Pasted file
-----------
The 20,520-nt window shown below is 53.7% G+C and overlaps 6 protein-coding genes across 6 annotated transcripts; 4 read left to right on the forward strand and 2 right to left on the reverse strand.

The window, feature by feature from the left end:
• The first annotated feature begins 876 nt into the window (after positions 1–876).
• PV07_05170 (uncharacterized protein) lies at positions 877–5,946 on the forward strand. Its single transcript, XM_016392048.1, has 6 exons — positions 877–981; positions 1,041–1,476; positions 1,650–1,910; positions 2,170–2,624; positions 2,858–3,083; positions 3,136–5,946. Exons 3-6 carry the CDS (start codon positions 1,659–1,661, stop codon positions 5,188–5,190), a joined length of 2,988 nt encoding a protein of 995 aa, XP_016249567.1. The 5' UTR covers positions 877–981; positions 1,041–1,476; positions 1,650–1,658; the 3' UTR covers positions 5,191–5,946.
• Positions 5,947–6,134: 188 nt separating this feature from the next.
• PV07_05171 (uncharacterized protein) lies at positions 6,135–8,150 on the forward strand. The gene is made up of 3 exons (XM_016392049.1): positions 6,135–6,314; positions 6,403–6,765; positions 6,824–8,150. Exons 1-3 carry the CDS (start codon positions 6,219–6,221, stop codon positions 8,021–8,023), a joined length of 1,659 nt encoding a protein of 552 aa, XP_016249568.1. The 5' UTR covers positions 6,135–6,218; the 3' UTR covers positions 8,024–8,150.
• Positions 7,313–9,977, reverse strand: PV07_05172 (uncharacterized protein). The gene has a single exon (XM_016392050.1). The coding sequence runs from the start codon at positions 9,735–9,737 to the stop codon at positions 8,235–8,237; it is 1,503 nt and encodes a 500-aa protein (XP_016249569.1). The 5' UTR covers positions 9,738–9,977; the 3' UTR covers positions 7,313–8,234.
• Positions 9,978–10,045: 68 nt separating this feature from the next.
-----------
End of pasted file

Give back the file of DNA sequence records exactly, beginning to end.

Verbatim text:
The 20,520-nt window shown below is 53.7% G+C and overlaps 6 protein-coding genes across 6 annotated transcripts; 4 read left to right on the forward strand and 2 right to left on the reverse strand.

The window, feature by feature from the left end:
• The first annotated feature begins 876 nt into the window (after positions 1–876).
• PV07_05170 (uncharacterized protein) lies at positions 877–5,946 on the forward strand. Its single transcript, XM_016392048.1, has 6 exons — positions 877–981; positions 1,041–1,476; positions 1,650–1,910; positions 2,170–2,624; positions 2,858–3,083; positions 3,136–5,946. Exons 3-6 carry the CDS (start codon positions 1,659–1,661, stop codon positions 5,188–5,190), a joined length of 2,988 nt encoding a protein of 995 aa, XP_016249567.1. The 5' UTR covers positions 877–981; positions 1,041–1,476; positions 1,650–1,658; the 3' UTR covers positions 5,191–5,946.
• Positions 5,947–6,134: 188 nt separating this feature from the next.
• PV07_05171 (uncharacterized protein) lies at positions 6,135–8,150 on the forward strand. The gene is made up of 3 exons (XM_016392049.1): positions 6,135–6,314; positions 6,403–6,765; positions 6,824–8,150. Exons 1-3 carry the CDS (start codon positions 6,219–6,221, stop codon positions 8,021–8,023), a joined length of 1,659 nt encoding a protein of 552 aa, XP_016249568.1. The 5' UTR covers positions 6,135–6,218; the 3' UTR covers positions 8,024–8,150.
• Positions 7,313–9,977, reverse strand: PV07_05172 (uncharacterized protein). The gene has a single exon (XM_016392050.1). The coding sequence runs from the start codon at positions 9,735–9,737 to the stop codon at positions 8,235–8,237; it is 1,503 nt and encodes a 500-aa protein (XP_016249569.1). The 5' UTR covers positions 9,738–9,977; the 3' UTR covers positions 7,313–8,234.
• Positions 9,978–10,045: 68 nt separating this feature from the next.